Emerging peptide nanomedicine to regenerate tissues and organs

M. J. Webber, J. A. Kessler, S. I. Stupp

Research output: Contribution to journalArticlepeer-review

167 Scopus citations


Peptide nanostructures containing bioactive signals offer exciting novel therapies of broad potential impact in regenerative medicine. These nanostructures can be designed through self-assembly strategies and supramolecular chemistry, and have the potential to combine bioactivity for multiple targets with biocompatibility. It is also possible to multiplex their functions by using them to deliver proteins, nucleic acids, drugs and cells. In this review, we illustrate progress made in this new field by our group and others using peptide-based nanotechnology. Specifically, we highlight the use of self-assembling peptide amphiphiles towards applications in the regeneration of the central nervous system, vasculature and hard tissue along with the transplant of islets and the controlled release of nitric oxide to prevent neointimal hyperplasia. Also, we discuss other self-assembling oligopeptide technology and the progress made with these materials towards the development of potential therapies.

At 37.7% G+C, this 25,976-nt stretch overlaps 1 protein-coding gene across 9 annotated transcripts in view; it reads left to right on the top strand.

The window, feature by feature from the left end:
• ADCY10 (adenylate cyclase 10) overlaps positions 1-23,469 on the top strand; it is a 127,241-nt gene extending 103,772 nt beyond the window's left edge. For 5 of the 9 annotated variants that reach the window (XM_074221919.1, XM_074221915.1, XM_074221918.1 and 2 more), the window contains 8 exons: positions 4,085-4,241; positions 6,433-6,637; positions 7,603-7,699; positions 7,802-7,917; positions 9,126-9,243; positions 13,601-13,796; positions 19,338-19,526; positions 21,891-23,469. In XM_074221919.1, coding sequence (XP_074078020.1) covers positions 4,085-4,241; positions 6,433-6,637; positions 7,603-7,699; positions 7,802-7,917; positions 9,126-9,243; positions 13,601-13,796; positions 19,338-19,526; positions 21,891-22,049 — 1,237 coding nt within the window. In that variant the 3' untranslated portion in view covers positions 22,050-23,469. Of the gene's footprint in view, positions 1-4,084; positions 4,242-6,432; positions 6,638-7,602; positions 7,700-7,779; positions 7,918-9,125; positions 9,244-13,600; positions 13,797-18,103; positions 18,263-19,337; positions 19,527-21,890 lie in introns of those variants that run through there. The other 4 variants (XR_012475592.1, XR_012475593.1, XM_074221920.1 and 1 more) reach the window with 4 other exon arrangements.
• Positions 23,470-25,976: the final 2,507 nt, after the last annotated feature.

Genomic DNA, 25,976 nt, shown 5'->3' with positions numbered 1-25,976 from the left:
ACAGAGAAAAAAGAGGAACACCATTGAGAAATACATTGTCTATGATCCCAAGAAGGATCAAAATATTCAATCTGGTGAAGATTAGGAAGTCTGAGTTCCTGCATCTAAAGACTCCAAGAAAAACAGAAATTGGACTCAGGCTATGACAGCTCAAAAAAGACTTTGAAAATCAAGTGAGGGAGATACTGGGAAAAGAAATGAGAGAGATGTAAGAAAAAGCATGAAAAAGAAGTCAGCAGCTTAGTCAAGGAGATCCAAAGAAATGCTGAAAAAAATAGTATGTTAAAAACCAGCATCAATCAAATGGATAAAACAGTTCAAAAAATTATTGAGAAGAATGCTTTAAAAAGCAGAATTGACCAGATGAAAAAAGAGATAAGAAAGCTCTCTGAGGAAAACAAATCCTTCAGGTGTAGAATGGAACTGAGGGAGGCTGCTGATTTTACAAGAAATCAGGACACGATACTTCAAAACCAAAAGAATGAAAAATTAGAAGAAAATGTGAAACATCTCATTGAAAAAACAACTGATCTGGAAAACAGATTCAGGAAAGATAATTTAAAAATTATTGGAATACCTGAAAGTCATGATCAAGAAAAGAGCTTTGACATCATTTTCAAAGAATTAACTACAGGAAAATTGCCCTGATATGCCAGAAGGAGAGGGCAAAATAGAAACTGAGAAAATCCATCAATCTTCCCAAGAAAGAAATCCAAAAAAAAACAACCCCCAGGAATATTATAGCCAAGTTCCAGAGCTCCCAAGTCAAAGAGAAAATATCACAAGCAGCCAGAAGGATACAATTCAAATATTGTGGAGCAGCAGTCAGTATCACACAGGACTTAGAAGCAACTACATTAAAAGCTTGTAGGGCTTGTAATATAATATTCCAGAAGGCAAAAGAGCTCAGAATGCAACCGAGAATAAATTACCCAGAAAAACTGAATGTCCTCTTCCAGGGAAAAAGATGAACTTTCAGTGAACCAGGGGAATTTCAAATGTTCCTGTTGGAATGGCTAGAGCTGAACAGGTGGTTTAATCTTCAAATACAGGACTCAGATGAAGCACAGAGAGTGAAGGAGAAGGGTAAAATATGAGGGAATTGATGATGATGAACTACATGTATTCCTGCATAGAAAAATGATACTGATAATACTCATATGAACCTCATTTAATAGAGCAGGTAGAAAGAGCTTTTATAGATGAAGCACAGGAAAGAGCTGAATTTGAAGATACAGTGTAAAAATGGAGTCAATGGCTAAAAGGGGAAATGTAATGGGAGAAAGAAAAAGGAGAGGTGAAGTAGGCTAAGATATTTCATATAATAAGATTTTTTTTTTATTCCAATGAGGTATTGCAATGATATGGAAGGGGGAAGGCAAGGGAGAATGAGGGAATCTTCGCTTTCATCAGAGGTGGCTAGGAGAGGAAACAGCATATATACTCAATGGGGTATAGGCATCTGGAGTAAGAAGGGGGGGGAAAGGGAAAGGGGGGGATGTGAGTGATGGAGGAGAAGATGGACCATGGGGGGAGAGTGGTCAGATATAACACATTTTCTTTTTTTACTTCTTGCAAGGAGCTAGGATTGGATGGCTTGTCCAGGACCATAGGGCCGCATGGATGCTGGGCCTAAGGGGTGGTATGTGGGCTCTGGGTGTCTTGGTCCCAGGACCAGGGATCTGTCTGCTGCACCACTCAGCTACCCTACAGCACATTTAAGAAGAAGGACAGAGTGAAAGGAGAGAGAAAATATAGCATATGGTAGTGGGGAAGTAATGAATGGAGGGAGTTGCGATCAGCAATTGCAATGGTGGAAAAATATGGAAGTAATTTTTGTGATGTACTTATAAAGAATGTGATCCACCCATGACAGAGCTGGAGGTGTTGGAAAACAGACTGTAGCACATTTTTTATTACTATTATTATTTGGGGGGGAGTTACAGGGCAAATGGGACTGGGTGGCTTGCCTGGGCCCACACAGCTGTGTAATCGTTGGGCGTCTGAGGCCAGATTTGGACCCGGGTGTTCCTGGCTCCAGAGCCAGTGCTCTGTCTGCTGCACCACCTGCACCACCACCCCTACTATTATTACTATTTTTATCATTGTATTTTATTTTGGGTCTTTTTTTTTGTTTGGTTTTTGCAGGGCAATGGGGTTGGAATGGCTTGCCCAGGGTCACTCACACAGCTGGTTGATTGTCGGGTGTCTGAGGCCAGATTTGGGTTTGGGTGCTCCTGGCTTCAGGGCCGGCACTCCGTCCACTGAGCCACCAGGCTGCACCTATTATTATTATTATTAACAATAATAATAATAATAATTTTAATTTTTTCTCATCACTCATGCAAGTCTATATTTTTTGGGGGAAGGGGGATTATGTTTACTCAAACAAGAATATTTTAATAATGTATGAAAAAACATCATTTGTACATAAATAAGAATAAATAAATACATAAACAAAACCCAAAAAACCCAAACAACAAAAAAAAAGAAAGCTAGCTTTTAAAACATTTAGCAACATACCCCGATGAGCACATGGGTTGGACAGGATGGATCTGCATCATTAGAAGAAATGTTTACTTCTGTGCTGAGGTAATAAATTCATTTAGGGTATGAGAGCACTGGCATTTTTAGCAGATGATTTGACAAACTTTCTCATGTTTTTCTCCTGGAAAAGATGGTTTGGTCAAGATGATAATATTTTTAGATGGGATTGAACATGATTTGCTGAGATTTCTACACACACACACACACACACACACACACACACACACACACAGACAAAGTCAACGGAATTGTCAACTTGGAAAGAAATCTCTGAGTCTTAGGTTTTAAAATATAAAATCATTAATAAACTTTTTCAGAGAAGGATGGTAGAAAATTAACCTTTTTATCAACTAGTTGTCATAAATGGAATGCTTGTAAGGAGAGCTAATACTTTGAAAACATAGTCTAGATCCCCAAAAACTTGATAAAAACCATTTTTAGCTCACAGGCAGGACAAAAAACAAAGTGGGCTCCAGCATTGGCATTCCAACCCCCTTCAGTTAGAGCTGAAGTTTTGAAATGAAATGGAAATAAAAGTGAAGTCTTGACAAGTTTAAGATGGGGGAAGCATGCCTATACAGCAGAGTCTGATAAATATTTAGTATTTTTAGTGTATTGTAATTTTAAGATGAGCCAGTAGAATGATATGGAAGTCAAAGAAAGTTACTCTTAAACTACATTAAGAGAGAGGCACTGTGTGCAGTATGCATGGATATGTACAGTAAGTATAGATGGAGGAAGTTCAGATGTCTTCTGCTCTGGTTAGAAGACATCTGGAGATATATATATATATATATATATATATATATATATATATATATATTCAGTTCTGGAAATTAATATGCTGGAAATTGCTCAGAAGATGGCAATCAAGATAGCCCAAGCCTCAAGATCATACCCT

Original languageEnglish (US)
Pages (from-to)71-88
Number of pages18
JournalJournal of Internal Medicine
Issue number1
StatePublished - Jan 2010


  • Bioactive nanostructures
  • Peptide amphiphiles
  • Regenerative medicine
  • Self-assembly

ASJC Scopus subject areas

  • Internal Medicine


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